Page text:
BACKGROUND: The emergence of highly pathogenic avian influenza H5N1 viruses has raised concerns about their pandemic potential. Vaccination is the most effective way of preventing influenza. In this study, we investigated the safety and immunogenicity of an avian H5N2 live attenuated influenza vaccine (LAIV H5N2) in healthy Thai adults and its priming immune responses with an H5N1 inactivated vaccine boost. METHODS: This study was done at the Vaccine Trial Centre at Mahidol University, Bangkok, Thailand and was divided into two parts. Part 1 consisted of a randomised, double-blind, placebo-controlled trial done over 18 months. We randomly assigned (2:1) healthy Thai adults aged 18-49 years with a computer generated randomisation sequence (blocks of six) to receive either two intranasal doses (0·25 mL per nostril) of LAIV H5N2 (101 participants) or placebo (51 participants) 21 days apart. For part 2, an open-label trial was done in which previously vaccinated participants (40 from LAIV H5N2 group and 20 placebo) were given one intramuscular dose (0·5 mL) of H5N1 booster vaccine. Participants, investigators, and site-study workers were blinded from randomisation. Immune responses after subsequent immunisation were evaluated using haemagglutination-inhibition and microneutralisation assays and circulating follicular T-helper cells and plasmablast cells were measured in serum and whole blood. The trials are registered with ClinicalTrials.gov, numbers NCT01841918 and NCT02229357. FINDINGS: Between Feb 4, 2013, and Feb 28, 2013, 256 individuals were screened, of whom 152 participants were enrolled in part 1 of this study. LAIV H5N2 vaccine was well tolerated. Viral shedding was detected in only six (6%) of 101 participants in the vaccine group 1 day after the first vaccination and in and two (2%) of 98 participants in the group after the second vaccination. There was no serious adverse event in both groups. 51 (50%) of 101 participants in the vaccine group and 28 (55%) of 51 in the placebo group reported at least one adverse event. 80 (84%) of 95 events in the vaccine group and 32 (78%) of 43 events in the placebo groups were reportedly suspected adverse events, probably related to the vaccine; however, most were mild in nature. After two doses of vaccine, 13 (13%) of 100 participants in the vaccine group had an increase in haemagglutination-inhibition titre of more than four-fold and four (4%) of 100 vaccinees developed a rise in neutralisng antibody titre of more than four-fold. 1 year later, after a booster with an inactivated H5N1 vaccine (part 2), 39 (98%) of 40 participants who had previously been vaccinated with LAIV H5N2 had an increase in haemagglutination-inhibition titre of greater than four-fold as early as day 7 compared with three (15%) of 20 participants in the placebo group. Peak geometric mean titre (GMT) for haemagglutination-inhibition antibodies in the previously LAIV H5N2 vaccinated group (566·89 [95% CI 436·97-735·44]) were significantly higher than among those who previously received placebo (25·49 [11·82-54·96]; p<0·0001). The peak GMT by neutralising antibody assay in the H5N2 vaccinated group (1395·85 [1040·79-1872·03]) was also significantly higher than that observed in the placebo group (17·41 [9·05-33·48]; p<0·0001). Importantly, higher cross-reactive haemagglutination-inhibition antibody titres against H5N1 (clades 1, 2.1.3.2, and 2.3.4) were detected in the LAIV H5N2 experienced group than the naive group (p<0·0001). INTERPRETATION: Our data suggest that LAIV vaccination induces long-lasting memory immune responses. The limitation of this study was that part 2 was designed as a proof-of-concept study by contrast with part 1. FUNDING: WHO.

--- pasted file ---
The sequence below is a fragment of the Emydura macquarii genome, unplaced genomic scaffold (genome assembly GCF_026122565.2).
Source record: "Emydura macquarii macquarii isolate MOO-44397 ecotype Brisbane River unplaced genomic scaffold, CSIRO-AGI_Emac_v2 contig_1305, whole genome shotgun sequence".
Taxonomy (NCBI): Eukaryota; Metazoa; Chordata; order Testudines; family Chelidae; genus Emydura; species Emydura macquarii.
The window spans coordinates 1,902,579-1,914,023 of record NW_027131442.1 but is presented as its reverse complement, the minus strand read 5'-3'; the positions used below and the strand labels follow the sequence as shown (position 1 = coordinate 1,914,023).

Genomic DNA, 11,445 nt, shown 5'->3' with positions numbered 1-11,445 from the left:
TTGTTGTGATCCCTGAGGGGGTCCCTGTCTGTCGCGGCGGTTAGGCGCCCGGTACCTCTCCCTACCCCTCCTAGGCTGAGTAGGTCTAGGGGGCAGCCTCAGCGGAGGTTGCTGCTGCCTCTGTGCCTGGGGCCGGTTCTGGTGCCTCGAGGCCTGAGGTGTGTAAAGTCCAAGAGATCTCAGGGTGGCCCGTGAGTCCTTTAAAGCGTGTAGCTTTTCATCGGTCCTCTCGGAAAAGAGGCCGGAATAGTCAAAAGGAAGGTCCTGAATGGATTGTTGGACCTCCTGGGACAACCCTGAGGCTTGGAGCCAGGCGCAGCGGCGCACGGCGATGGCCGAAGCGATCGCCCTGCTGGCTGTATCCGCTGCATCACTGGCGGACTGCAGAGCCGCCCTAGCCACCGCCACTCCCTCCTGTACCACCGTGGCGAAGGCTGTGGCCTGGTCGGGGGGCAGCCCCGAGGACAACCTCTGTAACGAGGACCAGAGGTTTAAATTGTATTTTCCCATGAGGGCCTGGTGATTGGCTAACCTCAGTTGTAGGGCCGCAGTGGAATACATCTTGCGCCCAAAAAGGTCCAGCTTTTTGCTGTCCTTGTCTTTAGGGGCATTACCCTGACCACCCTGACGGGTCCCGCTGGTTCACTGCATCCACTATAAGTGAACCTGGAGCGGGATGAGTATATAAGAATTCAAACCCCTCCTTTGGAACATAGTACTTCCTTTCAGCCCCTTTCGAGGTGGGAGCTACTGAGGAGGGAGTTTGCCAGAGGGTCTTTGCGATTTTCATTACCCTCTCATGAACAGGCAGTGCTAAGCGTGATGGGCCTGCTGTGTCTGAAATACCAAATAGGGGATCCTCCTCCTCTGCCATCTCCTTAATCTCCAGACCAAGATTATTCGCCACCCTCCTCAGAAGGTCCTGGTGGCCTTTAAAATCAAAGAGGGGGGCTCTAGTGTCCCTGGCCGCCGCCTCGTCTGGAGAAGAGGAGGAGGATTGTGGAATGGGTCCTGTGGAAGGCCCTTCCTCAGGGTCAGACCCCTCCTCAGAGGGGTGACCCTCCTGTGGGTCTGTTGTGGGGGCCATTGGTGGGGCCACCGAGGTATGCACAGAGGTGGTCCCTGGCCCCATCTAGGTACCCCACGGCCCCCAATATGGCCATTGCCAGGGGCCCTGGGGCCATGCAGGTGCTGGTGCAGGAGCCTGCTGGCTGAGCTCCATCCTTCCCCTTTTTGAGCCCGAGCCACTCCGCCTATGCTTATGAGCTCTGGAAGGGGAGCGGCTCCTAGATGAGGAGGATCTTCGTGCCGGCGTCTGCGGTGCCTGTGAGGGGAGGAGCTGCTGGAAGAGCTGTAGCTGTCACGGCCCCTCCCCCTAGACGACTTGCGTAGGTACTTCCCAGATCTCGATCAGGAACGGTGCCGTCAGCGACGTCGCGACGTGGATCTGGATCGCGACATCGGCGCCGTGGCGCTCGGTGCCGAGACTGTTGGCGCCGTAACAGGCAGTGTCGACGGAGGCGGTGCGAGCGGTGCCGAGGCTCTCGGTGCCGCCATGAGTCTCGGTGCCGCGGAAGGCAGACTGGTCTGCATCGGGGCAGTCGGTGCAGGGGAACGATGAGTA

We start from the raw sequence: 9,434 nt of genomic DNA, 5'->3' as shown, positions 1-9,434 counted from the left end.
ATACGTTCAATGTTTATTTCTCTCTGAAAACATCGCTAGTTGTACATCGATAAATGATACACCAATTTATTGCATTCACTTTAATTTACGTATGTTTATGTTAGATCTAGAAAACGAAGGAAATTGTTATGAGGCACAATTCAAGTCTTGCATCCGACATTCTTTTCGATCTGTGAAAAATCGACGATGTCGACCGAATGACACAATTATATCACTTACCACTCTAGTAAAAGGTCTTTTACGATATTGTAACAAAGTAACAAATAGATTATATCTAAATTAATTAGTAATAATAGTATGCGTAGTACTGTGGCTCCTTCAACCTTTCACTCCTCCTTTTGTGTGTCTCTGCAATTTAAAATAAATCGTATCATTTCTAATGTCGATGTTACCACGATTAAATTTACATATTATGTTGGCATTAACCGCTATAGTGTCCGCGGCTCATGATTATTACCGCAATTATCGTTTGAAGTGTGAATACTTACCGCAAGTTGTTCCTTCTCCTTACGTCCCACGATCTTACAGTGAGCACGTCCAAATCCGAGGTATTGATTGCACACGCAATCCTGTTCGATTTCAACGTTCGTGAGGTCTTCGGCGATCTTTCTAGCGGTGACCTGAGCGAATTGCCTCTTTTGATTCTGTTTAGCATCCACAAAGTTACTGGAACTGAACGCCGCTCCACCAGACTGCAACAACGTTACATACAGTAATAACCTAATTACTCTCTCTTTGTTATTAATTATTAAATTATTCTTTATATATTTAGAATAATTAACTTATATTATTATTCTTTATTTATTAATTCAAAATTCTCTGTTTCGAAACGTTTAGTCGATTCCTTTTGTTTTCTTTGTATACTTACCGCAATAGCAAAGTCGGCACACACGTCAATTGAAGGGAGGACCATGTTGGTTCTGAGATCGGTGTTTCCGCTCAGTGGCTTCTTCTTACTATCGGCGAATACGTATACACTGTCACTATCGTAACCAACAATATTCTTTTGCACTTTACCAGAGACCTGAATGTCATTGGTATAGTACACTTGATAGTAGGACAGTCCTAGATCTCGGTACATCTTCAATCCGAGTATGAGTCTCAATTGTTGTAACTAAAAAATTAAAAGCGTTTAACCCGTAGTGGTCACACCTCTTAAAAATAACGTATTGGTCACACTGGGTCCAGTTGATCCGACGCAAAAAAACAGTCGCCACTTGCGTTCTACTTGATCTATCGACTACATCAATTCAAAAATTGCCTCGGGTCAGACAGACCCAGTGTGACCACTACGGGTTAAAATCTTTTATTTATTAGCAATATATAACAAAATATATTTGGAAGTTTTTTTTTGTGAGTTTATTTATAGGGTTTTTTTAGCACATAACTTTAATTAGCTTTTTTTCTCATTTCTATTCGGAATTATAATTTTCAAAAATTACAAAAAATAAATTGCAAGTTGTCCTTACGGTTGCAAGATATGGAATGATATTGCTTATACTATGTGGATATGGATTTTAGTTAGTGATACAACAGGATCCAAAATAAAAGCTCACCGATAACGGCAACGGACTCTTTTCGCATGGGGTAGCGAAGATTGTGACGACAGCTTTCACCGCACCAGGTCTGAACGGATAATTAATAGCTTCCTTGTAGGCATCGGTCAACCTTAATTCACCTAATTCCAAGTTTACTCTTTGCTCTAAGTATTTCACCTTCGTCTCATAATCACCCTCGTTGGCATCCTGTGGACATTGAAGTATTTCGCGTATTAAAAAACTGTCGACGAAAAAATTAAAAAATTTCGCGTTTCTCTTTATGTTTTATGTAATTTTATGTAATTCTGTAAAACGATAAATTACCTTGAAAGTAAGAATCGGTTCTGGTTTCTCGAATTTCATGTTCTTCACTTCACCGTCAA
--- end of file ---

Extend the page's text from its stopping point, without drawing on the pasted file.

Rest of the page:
Assuntos
Vírus da Influenza A Subtipo H5N2/imunologia , Vacinas contra Influenza/efeitos adversos , Vacinas contra Influenza/imunologia , Influenza Humana/prevenção & controle , Administração Intranasal , Adolescente , Adulto , Animais , Anticorpos Neutralizantes/sangue , Anticorpos Antivirais/sangue , Método Duplo-Cego , Efeitos Colaterais e Reações Adversas Relacionados a Medicamentos/epidemiologia , Efeitos Colaterais e Reações Adversas Relacionados a Medicamentos/patologia , Feminino , Voluntários Saudáveis , Testes de Inibição da Hemaglutinação , Humanos , Virus da Influenza A Subtipo H5N1/imunologia , Vacinas contra Influenza/administração & dosagem , Injeções Intramusculares , Masculino , Pessoa de Meia-Idade , Testes de Neutralização , Placebos/administração & dosagem , Plasmócitos/imunologia , Linfócitos T/imunologia , Tailândia , Vacinas Atenuadas/administração & dosagem , Vacinas Atenuadas/efeitos adversos , Vacinas Atenuadas/imunologia , Adulto Jovem